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From Houston, Texas, USA:

My 13 year old son, diagnosed with Type 1 diabetes about six weeks ago, has just switched from NPH with NovoLog to Lantus with NovoLog, and his insulin to carb ratio is 1 unit to 60 grams of carb. He is ranked third in the US in fencing (for his age group and weapon), and during the summer, he fences 1.5 to 6 hours per day. On lighter fencing days, he has also been doing Bikram Yoga (90 minutes, very strenuous). We had reduced his Humalog to zero and put meals right before exercise to avoid lows. Can we do the same with NovoLog?


Yes you can do the same. In the case of your son, the amount of exercise per day is very high and this can be beneficial for the treatment of diabetes, so you can decrease the dose of insulin accordingly.


Additional comments from Dr. Tessa Lebinger:

If your son was recently diagnosed with diabetes and is going through puberty, his insulin requirements may change drastically over the next year. Whatever worked a few months ago, may not work now. I am not aware of information about fencing with diabetes, but it should be like any other exercise with regard to its effect on the blood sugar.

He will need to test frequently and work with his own doctor to work an individual plan. If he usually fences at the same time every day, it will make it easier. If he fences at different times of the day on different days, you might have to make different adjustments on different days depending on whether or not he is fencing when his insulin is peaking. You might find he needs less insulin and/or food on fencing days.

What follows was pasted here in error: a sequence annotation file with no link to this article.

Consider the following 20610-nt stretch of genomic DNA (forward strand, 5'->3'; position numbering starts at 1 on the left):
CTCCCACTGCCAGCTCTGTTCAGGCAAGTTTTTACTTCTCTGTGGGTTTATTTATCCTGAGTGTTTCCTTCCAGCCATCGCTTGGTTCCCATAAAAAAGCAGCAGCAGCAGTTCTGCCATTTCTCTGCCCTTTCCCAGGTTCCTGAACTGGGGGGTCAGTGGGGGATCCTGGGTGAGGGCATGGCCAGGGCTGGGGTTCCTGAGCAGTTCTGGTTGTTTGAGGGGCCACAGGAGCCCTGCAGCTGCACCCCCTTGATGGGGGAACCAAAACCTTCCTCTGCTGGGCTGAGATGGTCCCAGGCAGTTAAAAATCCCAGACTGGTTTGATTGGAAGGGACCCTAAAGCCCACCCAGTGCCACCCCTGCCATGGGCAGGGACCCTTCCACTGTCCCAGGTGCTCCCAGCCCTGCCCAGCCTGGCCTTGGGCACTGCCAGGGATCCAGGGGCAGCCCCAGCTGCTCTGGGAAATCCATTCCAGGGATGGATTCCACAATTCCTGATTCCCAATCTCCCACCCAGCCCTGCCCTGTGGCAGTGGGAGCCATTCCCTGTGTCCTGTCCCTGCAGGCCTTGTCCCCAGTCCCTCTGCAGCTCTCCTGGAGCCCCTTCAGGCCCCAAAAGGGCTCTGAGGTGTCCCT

Additional comments from Dr. Larry Deeb:

I have several athletes this age with new type 1 diabetes who do intense exercise. It's likely he will be on Lantus alone. Try get the morning glucose to about 100 mg/dl [5.6 mmol/L], and he should be okay.


Additional comments from Dr. David Schwartz:

All this activity will ultimately be such a good thing for your son -- establishing such good habits now.

NovoLog for most practical purposes, can be used the same as you did for Humalog. Indeed, he could have been maintained on Humalog when he switched to Lantus. Since Lantus cannot be mixed in the same syringe with other insulins, I generally advocate that the bolus injection be given with a pen. Humalog comes in disposable pens and NovoLog has refillable pen cartridge systems.

Since your son was diagnosed so recently, he is probably in the honeymoon which makes management easier but can also make some folks complacent about meals and carbohydrate counting. You can do "little wrong" during the honeymoon as extra carbs generally are accounted for by the patient's own residual pancreatic insulin production.


Additional comments from Dr. Donough O'Brien:

Your son's story is a remarkable tribute to vigorous exercise although I suspect that as the months go by he will need Humalog or Novolog again. I see no reason to distinguish between these two analog insulins.


Original posting 31 Jul 2003
Posted to Exercise and Sports


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Last Updated: Tuesday April 06, 2010 15:09:46
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